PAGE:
William Katz:  Urgent Agenda

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A BIT OF HOPE AT CNN:  There are signs that the failing "first name in news" is finally recognizing its problems and trying to correct them.  But the path is long.  From Newsbusters: 

CNN offered another clue Monday morning into how a properly-run CNN under Discovery and boss Chris Licht might look as New Day introduced a new segment called “Upon Further Review” to reexamine stories that, once facts emerged, showed something was different than the initial narrative. With the ever-pompous John Avlon at the helm, the first installment touched on the debunked claims of racist taunts from Brigham Young University fans to a Duke women’s volleyball player.

Having promoted the story herself, co-host Brianna Keilar began by informing viewers that “[t]wo weeks after a Duke volleyball player alleged she was called racial slurs during a game against Brigham Young University, an investigation into the incident found no evidence to corroborate the report.”

Avlon took over and said he’d be “starting something a little different” (versus his smug “Reality Check” lectures) called “Upon Further Review” that would provide “updates” on “the initial official version of the story once more facts come in.”

He explained that the incident at BYU put volleyball at “the front of the outrage Olympics two weeks ago when a Duke starter named Rachel Richardson make the explosive accusation.”

Noting that Richardson received support from “stars like Lebron James” as “the country rallied around her” (which was dubious to suggest), Avlon conceded “her family appear[ed] here on CNN, amid some 65 separate articles” in the press “about the controversy” and it resulting in the University of South Carolina cancelling a lady’s basketball game against BYU.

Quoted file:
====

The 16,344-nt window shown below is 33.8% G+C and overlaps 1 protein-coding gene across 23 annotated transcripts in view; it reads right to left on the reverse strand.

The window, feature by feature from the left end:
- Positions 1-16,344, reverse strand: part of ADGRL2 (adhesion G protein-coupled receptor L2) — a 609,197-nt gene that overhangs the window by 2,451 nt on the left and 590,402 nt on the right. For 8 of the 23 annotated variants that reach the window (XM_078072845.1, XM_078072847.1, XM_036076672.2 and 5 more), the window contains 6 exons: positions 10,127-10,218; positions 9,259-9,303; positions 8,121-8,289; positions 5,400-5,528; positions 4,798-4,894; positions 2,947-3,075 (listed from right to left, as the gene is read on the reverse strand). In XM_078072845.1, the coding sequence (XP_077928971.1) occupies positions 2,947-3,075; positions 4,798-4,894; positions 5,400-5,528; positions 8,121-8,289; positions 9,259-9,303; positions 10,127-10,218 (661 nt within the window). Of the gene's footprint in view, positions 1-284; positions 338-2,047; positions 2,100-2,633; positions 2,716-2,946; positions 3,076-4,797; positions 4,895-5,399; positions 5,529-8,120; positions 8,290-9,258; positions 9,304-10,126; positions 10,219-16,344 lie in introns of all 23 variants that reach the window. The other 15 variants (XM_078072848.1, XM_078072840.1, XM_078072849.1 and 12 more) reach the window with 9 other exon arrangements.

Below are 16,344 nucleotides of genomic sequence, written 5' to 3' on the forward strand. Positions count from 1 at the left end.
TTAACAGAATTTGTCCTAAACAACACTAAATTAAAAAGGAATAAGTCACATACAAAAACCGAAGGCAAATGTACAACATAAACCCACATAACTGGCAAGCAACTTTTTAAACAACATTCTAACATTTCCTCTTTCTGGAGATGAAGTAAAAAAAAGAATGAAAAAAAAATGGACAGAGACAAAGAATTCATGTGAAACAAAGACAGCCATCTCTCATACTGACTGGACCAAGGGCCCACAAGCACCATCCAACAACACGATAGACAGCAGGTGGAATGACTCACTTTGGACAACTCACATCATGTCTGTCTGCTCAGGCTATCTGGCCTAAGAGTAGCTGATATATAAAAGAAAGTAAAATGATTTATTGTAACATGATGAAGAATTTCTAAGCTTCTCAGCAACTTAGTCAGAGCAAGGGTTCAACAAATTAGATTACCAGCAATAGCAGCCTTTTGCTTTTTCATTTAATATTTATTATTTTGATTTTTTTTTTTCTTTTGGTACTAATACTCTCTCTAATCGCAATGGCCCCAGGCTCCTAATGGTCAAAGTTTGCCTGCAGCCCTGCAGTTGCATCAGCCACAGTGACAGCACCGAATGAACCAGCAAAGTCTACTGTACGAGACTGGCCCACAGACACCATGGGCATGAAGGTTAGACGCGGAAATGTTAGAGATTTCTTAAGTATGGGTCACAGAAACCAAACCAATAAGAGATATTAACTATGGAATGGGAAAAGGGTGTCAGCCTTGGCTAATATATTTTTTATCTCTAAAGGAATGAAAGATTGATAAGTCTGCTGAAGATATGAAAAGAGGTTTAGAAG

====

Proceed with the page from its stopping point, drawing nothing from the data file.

Avlon then said BYU “offered a wholehearted apology” and “banned a fan who had been identified as making the racist slurs,” but still “launched an internal investigation.”
As a result, however, Avlon said “that’s where the narrative started to fall far short of the initial indignation” as BYU found zero evidence to corroborate Richardson’s tall tale after having “review[ed] all available video and audio recordings and reaching out to more than 50 folks who attended the game, including Duke personnel and athletes.”

Avlon argued that while “healthy skepticism is always a virtue…this doesn't read like a cover-up” as opposed to “a rush to judgment because of a well-intentioned impulse to believe the Duke player's accusations.”

What Avlon wouldn’t admit was those defending Richardson indeed wanted the racist slurs to be true in order to further their preferred narratives about humanity or, more specifically, those that lean conservative (such as Mormons).

“Now, we need to note that the investigation does not call Rachel Richardson a liar or a fabricator. It leaves open the possibility that she sincerely believed that she heard repeated racial heckling and that some sort of misunderstanding occurred,” he added, as if to offer an olive branch.

Moments after saying “facts always have to come first,” Avlon came back to argue that, when more facts come to light, both journalists and the public should “acknowledge it and adjust,” no matter the topic.

He then concluded with more sage advice:

"Fidelity to the facts is all that we as journalists and citizens should ask. It's understandable that there's a desire to believe people when they say they've been victimized, but the accusations have to be backed up by facts and when the facts don't fit upon further review, we need to set the record straight with as much intensity as the initial reports."

Exit question: How much do you think Avlon and his CNN colleagues will apply this to conservatives, Republicans, and former President Trump?

COMMENT:  Well, it's a start.  But even if CNN is saved from disgrace, it will not guarantee any improvement in even more important "news" networks, like CBS, NBC, ABC and newspapers like The New York Times and Washington Post.  We can hope for the best, but one can seriously wonder whether some of the "leaders" in journalism are beyond redemption, and whether new organizations will be needed to replace them.

September 12-13, 2022